Studies also showed that people with little knowledge of London often only know tiny pockets of the city, and use the tube to travel between them. Everyone has “blind spots”, so a sign system needs to fill in the gaps. People tend to use landmarks (big shops, museums…) and barriers (the river, a big road) to navigate. It is important “to understand how people think” so you can tailor a sign system.
Scientific study has shown that the hippocampus area of the brain is where we store directions (it is enlarged in black cab drivers); the brain records “place cells” of recognisable landmarks that build up over time. Part of the Legible London research asked people to draw a map of an area of London they knew well; many of them were incorrect, putting landmarks in odd places or to odd scale. Often the brain doesn’t record landmarks correctly – the maps showed “blind spots” in the subjects’ knowledge.
The next stage in the process was to build a prototype and test it out. The sign went through 293 iterations before the final design was selected. Every Friday the team took the sign onto the street and observed passersby and how they used it (a bubble idea showing how the different boroughs of London connected was ignored because it didn’t look like a map). They also constructed a mini-West End and observed test subjects moving around the space.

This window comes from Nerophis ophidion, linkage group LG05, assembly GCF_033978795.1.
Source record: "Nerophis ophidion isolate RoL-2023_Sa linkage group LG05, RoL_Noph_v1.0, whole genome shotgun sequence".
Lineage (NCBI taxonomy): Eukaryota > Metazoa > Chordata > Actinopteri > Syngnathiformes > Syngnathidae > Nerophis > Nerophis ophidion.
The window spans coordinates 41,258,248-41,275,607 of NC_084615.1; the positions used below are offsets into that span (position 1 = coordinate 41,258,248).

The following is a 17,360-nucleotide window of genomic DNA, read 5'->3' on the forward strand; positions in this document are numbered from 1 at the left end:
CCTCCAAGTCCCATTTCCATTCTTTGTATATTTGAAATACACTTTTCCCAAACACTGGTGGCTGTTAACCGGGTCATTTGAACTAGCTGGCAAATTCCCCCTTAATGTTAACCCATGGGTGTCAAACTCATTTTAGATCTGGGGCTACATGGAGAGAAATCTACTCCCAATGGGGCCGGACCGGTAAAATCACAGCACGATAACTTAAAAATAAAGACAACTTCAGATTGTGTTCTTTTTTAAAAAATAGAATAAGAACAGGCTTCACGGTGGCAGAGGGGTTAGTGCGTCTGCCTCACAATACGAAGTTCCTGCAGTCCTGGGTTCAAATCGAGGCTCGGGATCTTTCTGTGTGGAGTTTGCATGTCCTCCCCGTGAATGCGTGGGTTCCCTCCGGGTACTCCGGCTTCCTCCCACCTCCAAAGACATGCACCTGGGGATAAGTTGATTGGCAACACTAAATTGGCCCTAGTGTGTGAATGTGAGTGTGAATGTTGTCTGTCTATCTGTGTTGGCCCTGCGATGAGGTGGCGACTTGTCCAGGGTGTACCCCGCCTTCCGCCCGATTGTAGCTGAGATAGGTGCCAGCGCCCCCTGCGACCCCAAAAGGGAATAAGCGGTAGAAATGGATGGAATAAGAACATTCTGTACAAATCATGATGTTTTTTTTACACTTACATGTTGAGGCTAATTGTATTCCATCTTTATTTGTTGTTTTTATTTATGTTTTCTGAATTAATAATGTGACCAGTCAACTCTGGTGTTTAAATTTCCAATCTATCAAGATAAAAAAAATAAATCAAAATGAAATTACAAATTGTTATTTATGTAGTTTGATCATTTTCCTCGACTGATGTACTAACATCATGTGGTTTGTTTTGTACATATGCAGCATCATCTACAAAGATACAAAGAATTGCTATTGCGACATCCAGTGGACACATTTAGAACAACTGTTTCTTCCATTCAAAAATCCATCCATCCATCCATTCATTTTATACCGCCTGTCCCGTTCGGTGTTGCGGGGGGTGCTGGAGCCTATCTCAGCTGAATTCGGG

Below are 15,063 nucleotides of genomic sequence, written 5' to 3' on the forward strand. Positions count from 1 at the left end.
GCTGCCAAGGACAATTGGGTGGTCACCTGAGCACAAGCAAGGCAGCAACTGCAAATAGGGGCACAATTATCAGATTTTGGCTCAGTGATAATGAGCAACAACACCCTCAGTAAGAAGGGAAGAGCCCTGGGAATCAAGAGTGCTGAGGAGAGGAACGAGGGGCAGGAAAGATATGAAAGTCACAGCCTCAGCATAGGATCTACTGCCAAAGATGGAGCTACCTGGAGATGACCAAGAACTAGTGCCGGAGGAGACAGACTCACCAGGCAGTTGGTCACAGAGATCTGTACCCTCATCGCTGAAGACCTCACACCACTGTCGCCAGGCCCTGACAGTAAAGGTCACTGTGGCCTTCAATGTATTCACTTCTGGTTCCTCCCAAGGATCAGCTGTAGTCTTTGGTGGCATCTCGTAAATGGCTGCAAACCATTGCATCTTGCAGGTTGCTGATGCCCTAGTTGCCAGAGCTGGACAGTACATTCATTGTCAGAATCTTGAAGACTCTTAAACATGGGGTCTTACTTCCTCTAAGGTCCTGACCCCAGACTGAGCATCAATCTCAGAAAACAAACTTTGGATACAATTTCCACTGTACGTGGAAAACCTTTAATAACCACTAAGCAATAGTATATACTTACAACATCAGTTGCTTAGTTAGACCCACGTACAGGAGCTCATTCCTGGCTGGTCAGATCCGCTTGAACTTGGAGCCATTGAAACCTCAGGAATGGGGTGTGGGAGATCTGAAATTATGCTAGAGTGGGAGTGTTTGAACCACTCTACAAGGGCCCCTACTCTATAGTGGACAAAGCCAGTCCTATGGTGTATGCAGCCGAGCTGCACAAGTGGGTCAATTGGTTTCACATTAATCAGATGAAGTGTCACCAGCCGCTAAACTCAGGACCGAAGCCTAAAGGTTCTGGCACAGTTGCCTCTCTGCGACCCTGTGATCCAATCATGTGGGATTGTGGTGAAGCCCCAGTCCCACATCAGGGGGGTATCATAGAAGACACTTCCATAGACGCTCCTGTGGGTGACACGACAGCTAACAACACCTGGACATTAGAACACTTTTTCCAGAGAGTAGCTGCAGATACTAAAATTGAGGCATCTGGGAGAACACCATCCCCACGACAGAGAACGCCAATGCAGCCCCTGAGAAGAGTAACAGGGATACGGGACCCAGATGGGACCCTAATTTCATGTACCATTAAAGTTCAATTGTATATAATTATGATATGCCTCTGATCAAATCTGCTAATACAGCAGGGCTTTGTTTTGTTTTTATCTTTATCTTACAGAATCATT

Google maps aren’t particularly good as walking maps – as a pedestrian you need to know the size of a street, where it is pedestrianised, what the main landmarks are and their scale – the 3D landmarks help in their visualisation. The maps are also oriented in the direction the walker is facing, rather than due north (though soldiers weren’t happy!) because it’s easier to navigate – this was expensive to implement but effective. 5 minute and 15 minute walking circles, radiating out from the ‘you are here’ point, show how easy it is to walk quickly instead of use the tube. The signs also tell you the next nearest tube should a station be closed, and have audio and travel info phone numbers on the side. The top of the sign is yellow to make them clearly visible. You “need to give people the confidence to try walking when they’ve not done the route before”.
TfL figures state that 2,600 interviews with the public were carried out (half before the signs, half after); 600 behavioural observations (following people on the street then tracking the info); and 100 functional tests (giving people specific tasks).